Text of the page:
Learning Style and Intellectual Disability

It is often said that people with an intellectual disability need to ‘learn, learn and overlearn’. This means that they may require many opportunities to practice concepts and skills in order for them to understand and retain the information to draw upon into the future.

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Depending on the degree of the intellectual disability, explicit teaching will generally be required in order for the child to learn the required information. Generally children with an ID are visual kinaesthetic learners. This means they learn best when they have visual imagery to help them process concepts and when they can touch and feel objects- kinaesthetic. Where the disability is more severe the student may require an adult to do the activity with them and to provide many opportunities to practice the task- ‘learn, learn and overlearn’.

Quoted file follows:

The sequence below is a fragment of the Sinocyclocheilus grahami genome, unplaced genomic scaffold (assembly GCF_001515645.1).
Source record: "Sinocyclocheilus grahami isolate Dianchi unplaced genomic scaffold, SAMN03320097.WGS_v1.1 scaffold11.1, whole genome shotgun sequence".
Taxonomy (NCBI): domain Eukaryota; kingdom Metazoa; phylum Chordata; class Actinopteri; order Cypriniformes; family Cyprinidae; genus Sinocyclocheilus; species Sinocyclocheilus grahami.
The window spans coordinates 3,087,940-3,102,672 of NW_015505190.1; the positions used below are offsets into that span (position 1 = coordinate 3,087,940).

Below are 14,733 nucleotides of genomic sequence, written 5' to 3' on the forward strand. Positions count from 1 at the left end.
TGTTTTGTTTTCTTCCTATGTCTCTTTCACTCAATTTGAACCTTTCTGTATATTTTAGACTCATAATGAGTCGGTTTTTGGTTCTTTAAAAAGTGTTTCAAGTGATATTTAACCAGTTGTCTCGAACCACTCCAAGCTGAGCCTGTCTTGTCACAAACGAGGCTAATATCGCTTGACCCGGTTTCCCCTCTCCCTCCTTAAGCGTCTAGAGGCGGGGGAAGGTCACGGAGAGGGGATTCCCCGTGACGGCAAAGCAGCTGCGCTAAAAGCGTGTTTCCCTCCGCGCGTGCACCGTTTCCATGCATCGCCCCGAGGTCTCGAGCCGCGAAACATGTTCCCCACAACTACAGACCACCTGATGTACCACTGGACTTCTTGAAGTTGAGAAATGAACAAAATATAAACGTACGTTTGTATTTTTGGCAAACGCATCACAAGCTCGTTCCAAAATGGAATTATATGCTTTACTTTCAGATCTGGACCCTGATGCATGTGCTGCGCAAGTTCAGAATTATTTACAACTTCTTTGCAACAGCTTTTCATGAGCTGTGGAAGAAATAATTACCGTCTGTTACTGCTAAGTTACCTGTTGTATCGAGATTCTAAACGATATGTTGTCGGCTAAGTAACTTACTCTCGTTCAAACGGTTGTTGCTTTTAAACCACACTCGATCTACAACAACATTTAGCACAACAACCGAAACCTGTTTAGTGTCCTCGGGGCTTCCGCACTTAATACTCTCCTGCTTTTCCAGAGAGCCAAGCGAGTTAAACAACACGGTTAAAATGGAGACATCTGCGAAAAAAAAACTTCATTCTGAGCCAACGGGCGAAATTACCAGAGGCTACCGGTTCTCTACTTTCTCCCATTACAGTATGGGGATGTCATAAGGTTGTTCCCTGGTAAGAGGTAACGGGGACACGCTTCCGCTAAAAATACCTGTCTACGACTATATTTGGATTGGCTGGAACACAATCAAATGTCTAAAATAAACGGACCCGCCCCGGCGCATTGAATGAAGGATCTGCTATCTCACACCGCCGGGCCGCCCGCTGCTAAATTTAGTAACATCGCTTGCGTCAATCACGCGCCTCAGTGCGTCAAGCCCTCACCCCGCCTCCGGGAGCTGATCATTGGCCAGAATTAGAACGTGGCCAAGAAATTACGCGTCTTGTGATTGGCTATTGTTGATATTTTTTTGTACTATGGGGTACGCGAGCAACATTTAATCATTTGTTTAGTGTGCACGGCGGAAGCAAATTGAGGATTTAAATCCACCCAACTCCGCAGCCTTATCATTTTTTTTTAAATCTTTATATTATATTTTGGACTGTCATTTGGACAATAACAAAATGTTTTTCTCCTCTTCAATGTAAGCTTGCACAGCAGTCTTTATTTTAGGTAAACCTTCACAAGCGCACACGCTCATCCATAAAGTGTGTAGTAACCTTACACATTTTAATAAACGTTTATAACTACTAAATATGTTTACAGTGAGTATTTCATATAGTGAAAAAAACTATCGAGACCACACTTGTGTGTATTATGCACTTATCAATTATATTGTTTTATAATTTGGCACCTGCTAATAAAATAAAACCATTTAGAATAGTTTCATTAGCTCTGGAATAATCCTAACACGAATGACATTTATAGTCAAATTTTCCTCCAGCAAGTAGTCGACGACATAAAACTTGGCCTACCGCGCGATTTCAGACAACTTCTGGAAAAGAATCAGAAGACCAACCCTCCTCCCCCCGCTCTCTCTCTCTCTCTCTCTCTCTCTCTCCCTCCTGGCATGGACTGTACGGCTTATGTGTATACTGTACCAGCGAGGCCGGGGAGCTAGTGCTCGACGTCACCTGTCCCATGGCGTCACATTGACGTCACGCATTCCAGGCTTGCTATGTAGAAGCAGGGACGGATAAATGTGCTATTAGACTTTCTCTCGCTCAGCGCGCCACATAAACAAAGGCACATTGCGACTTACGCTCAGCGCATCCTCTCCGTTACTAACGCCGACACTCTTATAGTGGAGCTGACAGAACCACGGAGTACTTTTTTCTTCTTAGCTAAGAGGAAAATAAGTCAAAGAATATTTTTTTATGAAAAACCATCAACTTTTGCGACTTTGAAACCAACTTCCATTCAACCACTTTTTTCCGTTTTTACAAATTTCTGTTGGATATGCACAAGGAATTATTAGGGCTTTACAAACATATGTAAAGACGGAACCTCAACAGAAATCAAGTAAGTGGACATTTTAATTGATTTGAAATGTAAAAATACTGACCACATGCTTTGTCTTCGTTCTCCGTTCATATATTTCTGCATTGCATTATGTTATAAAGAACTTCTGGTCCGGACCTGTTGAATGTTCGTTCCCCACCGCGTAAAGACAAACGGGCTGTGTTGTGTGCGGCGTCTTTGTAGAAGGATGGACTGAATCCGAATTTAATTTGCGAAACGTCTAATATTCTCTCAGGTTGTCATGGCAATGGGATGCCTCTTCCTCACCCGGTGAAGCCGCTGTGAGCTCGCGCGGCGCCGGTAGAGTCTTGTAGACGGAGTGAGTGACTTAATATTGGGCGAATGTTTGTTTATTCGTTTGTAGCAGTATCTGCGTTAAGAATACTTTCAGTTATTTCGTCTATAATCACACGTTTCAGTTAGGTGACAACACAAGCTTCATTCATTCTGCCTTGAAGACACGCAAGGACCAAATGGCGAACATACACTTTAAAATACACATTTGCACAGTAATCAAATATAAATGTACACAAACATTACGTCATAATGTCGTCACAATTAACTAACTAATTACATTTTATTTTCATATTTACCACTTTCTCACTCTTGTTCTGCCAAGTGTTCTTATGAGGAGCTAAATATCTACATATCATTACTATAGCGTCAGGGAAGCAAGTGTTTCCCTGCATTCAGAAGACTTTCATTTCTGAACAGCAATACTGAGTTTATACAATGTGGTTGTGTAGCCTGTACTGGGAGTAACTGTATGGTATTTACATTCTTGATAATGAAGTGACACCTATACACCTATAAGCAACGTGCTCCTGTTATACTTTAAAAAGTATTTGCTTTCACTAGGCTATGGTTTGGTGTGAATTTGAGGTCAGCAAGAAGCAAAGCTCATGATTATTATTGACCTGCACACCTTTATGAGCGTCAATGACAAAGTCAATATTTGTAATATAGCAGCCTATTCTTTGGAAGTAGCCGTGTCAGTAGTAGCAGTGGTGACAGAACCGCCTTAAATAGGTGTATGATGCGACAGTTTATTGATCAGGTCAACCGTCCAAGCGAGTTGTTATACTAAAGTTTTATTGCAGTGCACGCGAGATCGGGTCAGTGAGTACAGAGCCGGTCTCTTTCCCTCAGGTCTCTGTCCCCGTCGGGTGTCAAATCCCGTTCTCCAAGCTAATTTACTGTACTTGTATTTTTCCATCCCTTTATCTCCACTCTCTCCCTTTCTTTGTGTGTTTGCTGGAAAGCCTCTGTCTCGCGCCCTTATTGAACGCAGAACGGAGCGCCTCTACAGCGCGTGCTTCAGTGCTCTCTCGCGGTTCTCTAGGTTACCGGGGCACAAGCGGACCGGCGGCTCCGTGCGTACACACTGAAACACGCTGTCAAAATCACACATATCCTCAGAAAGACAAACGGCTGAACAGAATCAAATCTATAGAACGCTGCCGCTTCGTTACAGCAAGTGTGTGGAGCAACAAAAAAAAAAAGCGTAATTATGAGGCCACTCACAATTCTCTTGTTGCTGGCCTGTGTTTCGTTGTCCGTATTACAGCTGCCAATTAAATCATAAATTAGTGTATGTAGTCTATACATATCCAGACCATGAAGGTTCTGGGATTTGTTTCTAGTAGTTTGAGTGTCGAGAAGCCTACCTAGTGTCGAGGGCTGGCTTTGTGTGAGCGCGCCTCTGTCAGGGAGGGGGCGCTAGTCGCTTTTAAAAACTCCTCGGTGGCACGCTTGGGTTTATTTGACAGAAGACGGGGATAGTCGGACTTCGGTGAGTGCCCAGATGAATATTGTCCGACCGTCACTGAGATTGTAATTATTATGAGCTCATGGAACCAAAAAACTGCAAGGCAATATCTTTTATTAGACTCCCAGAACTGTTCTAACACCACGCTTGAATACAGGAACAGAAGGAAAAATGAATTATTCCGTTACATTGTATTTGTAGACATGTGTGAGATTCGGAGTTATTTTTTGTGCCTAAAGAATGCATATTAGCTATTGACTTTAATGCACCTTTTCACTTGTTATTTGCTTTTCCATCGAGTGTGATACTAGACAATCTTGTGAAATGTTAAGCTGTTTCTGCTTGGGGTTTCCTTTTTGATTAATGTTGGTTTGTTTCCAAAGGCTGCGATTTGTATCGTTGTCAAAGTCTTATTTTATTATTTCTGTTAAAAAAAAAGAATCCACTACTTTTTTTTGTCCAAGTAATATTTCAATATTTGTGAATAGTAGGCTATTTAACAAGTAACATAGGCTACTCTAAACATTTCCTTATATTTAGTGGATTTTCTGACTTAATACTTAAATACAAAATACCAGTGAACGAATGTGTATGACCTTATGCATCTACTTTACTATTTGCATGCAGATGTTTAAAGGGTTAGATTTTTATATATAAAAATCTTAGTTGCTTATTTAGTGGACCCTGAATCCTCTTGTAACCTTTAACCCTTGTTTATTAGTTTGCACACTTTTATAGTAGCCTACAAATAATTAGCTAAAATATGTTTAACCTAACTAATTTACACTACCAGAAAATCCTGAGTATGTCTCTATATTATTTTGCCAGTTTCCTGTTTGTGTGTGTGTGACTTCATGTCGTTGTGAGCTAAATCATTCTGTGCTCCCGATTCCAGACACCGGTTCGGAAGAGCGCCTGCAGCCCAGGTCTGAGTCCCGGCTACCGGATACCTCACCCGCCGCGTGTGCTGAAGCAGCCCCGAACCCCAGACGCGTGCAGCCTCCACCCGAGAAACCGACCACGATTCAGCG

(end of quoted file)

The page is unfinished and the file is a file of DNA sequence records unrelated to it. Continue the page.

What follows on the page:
Providing structure within what is being taught with systematic instruction on the component steps of the academics or social adaptive skills, will aid learning. Using a visual schedule will assist in providing the child with an explanation of what the expectations are.

Providing and teaching the use of concrete supports such as visual or written schedules, to do lists, mind maps will assist the children and adults to focus and become self-managers of their learning.

The learning style of students and older people with ID will be variable depending on the level of their disability. Generally however, they will have a preferred visual kinaesthetic learning style; they learn by seeing and doing. To assist with learning and understanding you need to consider presenting information in this way.